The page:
Galimatias (noun)Pronunciation: [gal-uh-`mey-shee-uh s]
Definition: Gibberish, foolish talk; unintelligible speech.Usage: The world galimatias, which itself sounds unintelligible, simply means unintelligible speech. It can be used in reference to speaking gibberish (or "gobbledygook"), although it is often used to describe a rambling and incoherent speech. Perfectly normal patterns of speech that fall outside the purview of an individual, such as legalese or a foreign language, may also be appropriately described as galimatias.
Suggested Usage: If you can't understand what someone else means, whether they're speaking a language you don't speak or just using words outside of your vocabulary, introduce a vocab word of your own: galimatias! Whatever the context, crying "galimatias" is a fun way to discredit the words or arguments of others. Best of all, it doesn't sound particularly mean; just kind of silly. (It is, therefore, to be used liberally around people way smarter than you.)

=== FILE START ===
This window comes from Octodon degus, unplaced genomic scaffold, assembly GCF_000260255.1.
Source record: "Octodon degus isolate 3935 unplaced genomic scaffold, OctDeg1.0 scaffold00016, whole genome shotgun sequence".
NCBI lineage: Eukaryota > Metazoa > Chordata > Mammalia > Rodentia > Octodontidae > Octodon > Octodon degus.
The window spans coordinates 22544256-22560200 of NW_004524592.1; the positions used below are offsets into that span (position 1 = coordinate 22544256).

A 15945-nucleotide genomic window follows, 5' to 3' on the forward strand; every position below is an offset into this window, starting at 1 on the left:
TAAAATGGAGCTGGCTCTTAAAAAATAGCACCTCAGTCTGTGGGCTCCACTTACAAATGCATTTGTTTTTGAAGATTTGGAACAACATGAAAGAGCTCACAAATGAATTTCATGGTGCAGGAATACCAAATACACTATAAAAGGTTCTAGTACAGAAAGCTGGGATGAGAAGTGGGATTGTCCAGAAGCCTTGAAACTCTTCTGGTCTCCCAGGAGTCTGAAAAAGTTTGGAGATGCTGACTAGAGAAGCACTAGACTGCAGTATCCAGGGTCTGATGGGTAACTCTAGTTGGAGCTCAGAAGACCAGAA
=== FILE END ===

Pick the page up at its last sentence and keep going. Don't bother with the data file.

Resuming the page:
Etymology: When it first came into use in English, galimatias was also spelled gallimatias. It is French in origin. In fact, the word means the same thing in French—utter nonsense—as it does in English. It has been suggested that the word is a popular variation of the French term galimafrée, which means a medley. The English word gallimaufry, which means a mix or jumble, reflects this origin
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